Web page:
Window boxes can be used all year round but can be particularly effective in the winter to help brighten up your house amongst all the snow. In this article, we will look through the fifteen best plants suitable for your winter window box to give you the best value for choice towards creating the perfect winter box.
In this article, we will look at the following:
Why create a winter window box?
For those interested in adding something new, unique, and festive to their home for Christmas, then a winter window box is the option for you.
They do not have to be excluded just for the winter, though! Window boxes can be used throughout the year and can be placed on the brighter or more shaded sides of your windows. With a window box, you can mix and match how many plants you want to put into them to create a beautiful display to last through the year.
It is possible to grow edibles in a winter window box during the colder months. Numerous foods that can be grown in the winter, such as:
- Asian greens
- Onions/alliums (overwintering / perennial onions)
- Beans and peas
2. Pansies and violas
These are prevalent plants that can be grown and bedded in the winter. Once in their best condition, you can add them to meals such as a winter salad.
However, suppose you want to grow a winter window box in an eco-friendly way. In that case, you should avoid growing pansies because bedding plants require a high amount of detrimental peat compost, as well as being kept in plastic pots makes them less sustainable.
There are alternative ways to grow pansies and violas, though. By sowing them yourself and planning for the winter months between late spring and summer, this will not have as much of an impact on the planet by not using plastic products.
Pansies that flower in the winter come in various colours, such as white, purple, yellow, and maroon, and can even grow even in the worse weather conditions.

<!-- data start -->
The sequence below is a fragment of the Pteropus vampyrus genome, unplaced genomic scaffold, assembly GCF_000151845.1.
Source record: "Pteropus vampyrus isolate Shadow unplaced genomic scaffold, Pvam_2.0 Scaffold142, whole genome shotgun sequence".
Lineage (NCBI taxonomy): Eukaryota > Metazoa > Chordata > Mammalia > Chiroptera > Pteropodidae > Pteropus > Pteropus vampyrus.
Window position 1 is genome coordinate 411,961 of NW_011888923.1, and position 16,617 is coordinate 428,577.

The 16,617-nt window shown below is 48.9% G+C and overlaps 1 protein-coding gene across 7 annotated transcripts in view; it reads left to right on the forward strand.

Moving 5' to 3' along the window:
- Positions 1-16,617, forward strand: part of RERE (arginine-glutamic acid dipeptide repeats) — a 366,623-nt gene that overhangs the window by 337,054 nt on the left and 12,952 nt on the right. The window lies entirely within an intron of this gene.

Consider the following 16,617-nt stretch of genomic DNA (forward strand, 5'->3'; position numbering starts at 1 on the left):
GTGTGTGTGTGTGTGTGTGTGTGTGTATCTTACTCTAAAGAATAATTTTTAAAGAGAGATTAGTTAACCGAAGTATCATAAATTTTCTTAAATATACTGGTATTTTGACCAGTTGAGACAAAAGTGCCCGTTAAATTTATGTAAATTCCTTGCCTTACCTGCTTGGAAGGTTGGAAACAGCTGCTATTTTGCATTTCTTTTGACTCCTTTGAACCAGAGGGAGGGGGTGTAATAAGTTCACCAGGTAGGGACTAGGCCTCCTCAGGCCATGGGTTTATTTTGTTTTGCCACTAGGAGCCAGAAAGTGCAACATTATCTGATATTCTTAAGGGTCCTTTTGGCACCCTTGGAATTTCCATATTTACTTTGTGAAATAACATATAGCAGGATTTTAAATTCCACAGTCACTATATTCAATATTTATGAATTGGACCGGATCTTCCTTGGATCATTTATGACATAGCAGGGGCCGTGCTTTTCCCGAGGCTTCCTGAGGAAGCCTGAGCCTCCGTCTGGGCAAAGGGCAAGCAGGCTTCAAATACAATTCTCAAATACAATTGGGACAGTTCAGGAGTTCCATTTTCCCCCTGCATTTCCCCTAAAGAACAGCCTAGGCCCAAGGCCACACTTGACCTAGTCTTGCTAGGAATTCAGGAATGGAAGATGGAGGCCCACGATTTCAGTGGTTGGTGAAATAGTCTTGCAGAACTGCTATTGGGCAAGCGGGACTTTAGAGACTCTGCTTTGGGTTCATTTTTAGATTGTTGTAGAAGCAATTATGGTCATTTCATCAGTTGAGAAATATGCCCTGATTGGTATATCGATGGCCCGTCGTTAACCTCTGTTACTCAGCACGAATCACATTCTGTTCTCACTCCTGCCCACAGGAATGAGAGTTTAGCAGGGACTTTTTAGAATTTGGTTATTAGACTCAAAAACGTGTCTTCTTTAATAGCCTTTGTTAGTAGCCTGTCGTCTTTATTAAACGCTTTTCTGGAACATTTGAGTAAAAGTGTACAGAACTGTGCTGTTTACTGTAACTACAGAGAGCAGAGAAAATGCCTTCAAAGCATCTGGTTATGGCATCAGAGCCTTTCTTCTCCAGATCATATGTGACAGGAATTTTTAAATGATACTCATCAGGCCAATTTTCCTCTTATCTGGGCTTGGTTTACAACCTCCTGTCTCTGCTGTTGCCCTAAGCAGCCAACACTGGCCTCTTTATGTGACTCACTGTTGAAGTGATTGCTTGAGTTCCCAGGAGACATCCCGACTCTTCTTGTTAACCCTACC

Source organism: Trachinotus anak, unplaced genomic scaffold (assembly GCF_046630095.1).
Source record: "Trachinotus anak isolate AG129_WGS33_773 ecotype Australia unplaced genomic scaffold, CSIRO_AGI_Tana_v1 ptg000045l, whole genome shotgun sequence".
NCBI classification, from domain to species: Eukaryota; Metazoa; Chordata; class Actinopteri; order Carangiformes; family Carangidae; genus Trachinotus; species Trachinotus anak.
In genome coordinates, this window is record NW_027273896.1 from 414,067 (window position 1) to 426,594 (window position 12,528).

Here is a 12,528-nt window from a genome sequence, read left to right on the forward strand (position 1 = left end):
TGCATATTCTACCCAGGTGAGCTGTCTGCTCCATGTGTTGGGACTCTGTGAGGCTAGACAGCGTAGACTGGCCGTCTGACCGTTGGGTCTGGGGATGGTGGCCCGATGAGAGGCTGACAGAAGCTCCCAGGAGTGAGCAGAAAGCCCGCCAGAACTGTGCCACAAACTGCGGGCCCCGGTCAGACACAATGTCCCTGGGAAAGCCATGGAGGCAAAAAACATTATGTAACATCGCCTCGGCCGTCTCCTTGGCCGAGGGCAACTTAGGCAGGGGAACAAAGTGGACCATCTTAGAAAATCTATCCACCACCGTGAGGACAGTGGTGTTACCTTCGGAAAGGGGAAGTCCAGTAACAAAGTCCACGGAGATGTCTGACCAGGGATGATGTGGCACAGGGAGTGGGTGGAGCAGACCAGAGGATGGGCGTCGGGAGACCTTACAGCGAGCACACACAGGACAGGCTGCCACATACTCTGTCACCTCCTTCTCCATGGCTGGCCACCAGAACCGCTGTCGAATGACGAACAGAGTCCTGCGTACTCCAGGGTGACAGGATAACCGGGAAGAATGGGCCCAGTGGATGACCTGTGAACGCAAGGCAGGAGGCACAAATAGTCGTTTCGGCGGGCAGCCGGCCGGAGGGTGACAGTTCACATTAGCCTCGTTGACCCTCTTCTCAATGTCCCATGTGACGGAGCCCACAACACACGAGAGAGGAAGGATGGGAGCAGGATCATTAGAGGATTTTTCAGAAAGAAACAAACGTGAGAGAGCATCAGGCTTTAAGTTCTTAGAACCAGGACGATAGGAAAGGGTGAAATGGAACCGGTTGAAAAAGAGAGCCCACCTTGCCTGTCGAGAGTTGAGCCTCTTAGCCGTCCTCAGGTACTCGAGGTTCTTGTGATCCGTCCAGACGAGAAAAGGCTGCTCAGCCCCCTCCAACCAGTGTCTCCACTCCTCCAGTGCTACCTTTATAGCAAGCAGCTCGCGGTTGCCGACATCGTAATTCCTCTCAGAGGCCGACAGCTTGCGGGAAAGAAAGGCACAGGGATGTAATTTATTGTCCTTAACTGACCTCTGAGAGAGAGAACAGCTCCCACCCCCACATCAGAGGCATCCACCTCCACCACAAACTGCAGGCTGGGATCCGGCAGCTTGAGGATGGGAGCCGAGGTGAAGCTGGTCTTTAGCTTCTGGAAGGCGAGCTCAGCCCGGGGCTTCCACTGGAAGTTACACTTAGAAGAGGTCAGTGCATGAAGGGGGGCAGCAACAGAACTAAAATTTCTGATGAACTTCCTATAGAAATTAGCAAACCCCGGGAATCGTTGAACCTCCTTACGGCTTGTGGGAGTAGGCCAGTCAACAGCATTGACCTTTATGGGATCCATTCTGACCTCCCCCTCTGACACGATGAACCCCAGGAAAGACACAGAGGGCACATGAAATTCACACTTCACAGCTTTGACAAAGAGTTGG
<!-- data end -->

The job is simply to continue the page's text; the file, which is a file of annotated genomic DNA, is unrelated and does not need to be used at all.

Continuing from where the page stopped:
3. Dwarf Conifers
Growing edibles overall can be challenging compared to other wintery plants. Instead, conifers are a great alternative if you are looking for plans that are simply long-lasting and will create a more attractive display for your window box.
Dwarf conifers are low-maintenance plants and require very little work apart from the occasional watering and pruning.
Junipers are a trendy type of conifer plant, and because of their small size, are good candidates to be part of the wintery window box club. In addition, their light, green aesthetic will stand out amongst the wintery backdrops.
Junipers can be added into shaded areas, too, so never fear if they do not always catch the light in the winter box.
5. Small Evergreen Shrubs
Small evergreen shrubs come in a range of colours and can be a great addition to your winter window box because of their darker, reddish hues.
Such small evergreen shrubs you could add to your window box include:
- Gaultheria procumbens (wintergreen): Wintergreens have a natural festive-looking appearance, decorated in red berries and red-tinged leaves, perfect for the winter.
- Skimmias japonica
- Skimmias japonica subspecies with Reevsiana
You only need a small potted amount of this plant in your window box because, once winter is over, they can easily be re-potted or replanted in your garden.
If you want to add more colour and intrigue to your winter window box across the cold months, then you cannot go wrong with Daphnes.
Their visual appeal is their most significant quality, with their sweet and spicy aroma with citrus undertones, so therefore this extra feature will spice up your winter box.
Hedera (Ivy) is a very vigorous plant and will waste no time wanting to take over its potted space, including your winter window box. But never fear because several ivy varieties are adequate for a window box.
Also, ivy has a particular effect towards trailing down from a window box, giving it more of a floral feature and will be noticeable alongside other plants in your window box.
Popular heathers that flower in the winter includes Erica carnea and Erica darleyensis. They also look beautiful alongside other herb shrubs, such as rosemary and evergreen alpine plants.
Hybrids such as Helleborus x hybridus (Hybrid Helleborus) and Helleborus Niger (Christmas Rose) are perfect towards creating more of a wintery effect for your window box and like many others on this list, will bloom during colder months.